Betsy DeVos Ignores Congress: Orders Distribution of CARES Act Dollars to Private Schools Instead of Public Schools Serving Poor Children

On April 30, U.S. Education Secretary Betsy DeVos released informal guidance directing federal Covid-19 stimulus funds to private schools at the expense of the public schools that educate 50 million American children and adolescents.  DeVos is using the pandemic crisis to promote her own agenda supporting the privatization of American public education.  Her recent action also undermines one of the most fundamental purposes of the U.S. Department of Education for which she is responsible.

On Wednesday, the NY TimesErica Green described DeVos responding to criticism from the Council of Chief State School Officers: “Ms. DeVos accused the state education chiefs of having a ‘reflex to share as little as possible with students and teachers outside of their control,’ and said she would draft (a final) rule codifying her position to ‘resolve any issues in plenty of time for the next school year.’ The proposed rule would need to go through a public comment process before it could take effect.”

But the issue is far more complicated than what DeVos claims is public schools’ selfish unwillingness to share.

In the CARES Act, Congress directed the U.S. Department of Education to distribute $13.5 billion to the nation’s public schools according to the principles of the Title I formula.  The Title I formula represents—more than any other policy or program—the very role of the federal government in U.S. public education.  Public schools are created and funded under the 50 state constitutions, but in 1965, when Congress passed the Elementary and Secondary Education Act in the midst of the Civil Rights Movement and Lyndon Johnson’s War on Poverty, the federal purpose was to support the education of impoverished children and confront unequal access to education across the states.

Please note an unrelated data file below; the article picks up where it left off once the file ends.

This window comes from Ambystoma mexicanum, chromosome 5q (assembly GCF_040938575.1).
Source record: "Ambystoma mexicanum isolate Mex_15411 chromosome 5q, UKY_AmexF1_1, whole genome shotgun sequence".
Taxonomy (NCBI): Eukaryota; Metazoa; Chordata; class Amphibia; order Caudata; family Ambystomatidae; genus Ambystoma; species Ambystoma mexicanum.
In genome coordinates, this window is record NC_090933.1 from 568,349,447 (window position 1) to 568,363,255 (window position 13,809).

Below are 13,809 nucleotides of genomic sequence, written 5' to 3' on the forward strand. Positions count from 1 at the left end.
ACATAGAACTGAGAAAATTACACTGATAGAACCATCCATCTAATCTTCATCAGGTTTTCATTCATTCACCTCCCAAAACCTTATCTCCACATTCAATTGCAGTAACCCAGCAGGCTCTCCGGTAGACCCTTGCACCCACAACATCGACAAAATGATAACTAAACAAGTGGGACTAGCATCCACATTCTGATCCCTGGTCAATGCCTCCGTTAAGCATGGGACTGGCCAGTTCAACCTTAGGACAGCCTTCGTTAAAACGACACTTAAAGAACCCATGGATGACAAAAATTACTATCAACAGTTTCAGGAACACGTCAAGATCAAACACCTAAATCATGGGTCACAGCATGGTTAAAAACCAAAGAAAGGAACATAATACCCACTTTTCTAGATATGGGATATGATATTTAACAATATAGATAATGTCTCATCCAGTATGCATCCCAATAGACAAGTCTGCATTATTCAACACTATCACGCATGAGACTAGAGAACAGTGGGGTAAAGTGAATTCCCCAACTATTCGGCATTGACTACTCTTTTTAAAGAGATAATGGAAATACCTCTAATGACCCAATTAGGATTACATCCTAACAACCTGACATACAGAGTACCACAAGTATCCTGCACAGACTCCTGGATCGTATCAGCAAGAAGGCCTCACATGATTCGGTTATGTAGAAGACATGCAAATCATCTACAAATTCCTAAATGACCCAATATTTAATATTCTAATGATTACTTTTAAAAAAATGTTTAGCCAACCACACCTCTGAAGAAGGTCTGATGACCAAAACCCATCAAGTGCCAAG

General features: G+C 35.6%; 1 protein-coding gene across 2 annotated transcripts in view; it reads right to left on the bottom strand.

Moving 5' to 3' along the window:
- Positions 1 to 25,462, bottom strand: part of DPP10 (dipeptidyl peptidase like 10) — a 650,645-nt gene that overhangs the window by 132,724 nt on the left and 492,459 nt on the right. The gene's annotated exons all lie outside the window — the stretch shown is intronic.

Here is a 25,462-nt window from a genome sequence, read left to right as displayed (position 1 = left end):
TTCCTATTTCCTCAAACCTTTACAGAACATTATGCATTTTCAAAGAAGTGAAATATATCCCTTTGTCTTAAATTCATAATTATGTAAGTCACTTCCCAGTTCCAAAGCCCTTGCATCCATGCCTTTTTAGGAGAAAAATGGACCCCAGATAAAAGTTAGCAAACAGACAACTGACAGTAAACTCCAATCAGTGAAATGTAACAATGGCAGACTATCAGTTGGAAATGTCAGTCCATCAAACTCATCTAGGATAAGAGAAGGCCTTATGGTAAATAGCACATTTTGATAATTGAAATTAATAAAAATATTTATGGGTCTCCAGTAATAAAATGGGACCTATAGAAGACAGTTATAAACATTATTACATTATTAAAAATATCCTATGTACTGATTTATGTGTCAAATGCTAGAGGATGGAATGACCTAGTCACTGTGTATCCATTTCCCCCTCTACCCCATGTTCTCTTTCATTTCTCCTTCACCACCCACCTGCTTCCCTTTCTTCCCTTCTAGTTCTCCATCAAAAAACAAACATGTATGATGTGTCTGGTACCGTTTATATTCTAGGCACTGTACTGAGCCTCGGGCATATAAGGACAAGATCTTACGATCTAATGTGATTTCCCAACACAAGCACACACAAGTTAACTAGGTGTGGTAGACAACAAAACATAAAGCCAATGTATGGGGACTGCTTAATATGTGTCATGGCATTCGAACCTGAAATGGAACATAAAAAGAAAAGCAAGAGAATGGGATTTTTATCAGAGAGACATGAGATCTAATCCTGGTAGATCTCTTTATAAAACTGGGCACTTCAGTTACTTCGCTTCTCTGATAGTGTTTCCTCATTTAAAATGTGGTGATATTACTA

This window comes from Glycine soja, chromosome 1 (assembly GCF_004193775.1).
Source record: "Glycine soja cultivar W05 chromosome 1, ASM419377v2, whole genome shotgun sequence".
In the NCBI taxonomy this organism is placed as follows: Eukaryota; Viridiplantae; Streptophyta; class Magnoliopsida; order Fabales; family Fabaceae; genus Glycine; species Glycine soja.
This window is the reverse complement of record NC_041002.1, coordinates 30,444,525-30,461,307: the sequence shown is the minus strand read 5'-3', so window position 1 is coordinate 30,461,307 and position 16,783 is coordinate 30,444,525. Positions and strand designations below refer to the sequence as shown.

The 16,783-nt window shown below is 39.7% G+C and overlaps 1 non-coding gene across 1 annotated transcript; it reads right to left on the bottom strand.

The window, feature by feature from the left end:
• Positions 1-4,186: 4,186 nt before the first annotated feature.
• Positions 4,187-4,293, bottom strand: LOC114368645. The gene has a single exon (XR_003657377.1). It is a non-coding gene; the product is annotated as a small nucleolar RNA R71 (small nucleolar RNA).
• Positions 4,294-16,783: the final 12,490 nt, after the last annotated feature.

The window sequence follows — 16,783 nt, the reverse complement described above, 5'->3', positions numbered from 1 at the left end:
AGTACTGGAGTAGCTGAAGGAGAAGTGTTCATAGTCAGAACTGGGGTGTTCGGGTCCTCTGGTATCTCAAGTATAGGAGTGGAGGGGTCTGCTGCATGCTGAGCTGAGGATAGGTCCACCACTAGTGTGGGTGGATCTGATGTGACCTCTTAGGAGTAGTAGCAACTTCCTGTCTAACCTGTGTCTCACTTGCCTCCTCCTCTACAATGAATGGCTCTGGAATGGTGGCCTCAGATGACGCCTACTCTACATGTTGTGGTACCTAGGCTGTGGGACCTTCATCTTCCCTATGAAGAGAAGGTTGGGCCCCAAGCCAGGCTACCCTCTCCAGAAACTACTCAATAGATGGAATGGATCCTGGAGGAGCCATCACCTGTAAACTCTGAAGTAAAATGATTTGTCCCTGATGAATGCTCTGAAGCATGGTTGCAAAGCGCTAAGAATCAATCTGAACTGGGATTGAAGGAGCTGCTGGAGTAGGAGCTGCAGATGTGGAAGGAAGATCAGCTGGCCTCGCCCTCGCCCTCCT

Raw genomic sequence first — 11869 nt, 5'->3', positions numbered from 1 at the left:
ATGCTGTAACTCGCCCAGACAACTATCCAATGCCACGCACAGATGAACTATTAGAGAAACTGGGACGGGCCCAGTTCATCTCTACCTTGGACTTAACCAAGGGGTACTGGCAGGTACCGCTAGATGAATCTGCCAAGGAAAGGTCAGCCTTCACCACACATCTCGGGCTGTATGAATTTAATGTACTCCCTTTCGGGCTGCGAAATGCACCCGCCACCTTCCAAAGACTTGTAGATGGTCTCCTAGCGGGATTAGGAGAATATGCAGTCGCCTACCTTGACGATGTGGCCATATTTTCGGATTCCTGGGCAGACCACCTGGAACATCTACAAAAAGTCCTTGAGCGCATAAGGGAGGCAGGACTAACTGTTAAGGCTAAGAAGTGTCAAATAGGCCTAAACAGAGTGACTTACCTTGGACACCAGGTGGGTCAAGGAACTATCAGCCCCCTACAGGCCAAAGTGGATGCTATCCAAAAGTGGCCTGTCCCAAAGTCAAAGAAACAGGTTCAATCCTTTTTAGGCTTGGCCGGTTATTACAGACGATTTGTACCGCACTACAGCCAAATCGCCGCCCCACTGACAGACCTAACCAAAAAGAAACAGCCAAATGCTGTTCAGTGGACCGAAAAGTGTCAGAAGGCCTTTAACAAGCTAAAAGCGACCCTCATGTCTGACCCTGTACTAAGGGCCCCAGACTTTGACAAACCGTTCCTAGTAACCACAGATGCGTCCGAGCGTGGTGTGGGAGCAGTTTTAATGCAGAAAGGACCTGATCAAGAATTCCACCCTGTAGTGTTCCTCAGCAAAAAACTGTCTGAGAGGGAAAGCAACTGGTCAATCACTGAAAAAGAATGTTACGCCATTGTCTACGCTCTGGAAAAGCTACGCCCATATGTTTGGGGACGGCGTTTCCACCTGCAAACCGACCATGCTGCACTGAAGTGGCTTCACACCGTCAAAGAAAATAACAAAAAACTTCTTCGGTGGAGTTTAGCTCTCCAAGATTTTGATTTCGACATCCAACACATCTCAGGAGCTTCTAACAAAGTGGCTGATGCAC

Jack Jennings, founder and retired CEO of the Center on Education Policy, describes the history of Title I: “In 1965, (then President) Johnson found the road map leading to enactment of federal education legislation. His approach was to base federal aid on the number of children from low-income families who lived in a school district. This strategy served two purposes. First, it fit well with the temper of the times. Achieving greater equity and focusing on the effects of poverty and hunger were national issues, and fundamental to the agenda of the Kennedy-Johnson administration. And second, it also made room for a compromise on the religious and private school issue. The Johnson administration proposed providing federal support for education services to poor children who attended private schools, while vesting control over the administration of the services with public school districts.” (Presidents, Congress, and the Public Schools: the Politics of Education Reform, p. 23)

Title I was established to provide extra funds to public school districts serving a large number or large concentration of very poor children, and the law specified that Title I would supplement, not supplant, the services states and school districts were already providing. Public school districts were also to provide federally funded Title I services for poor children enrolled in private or religious schools located in their school districts.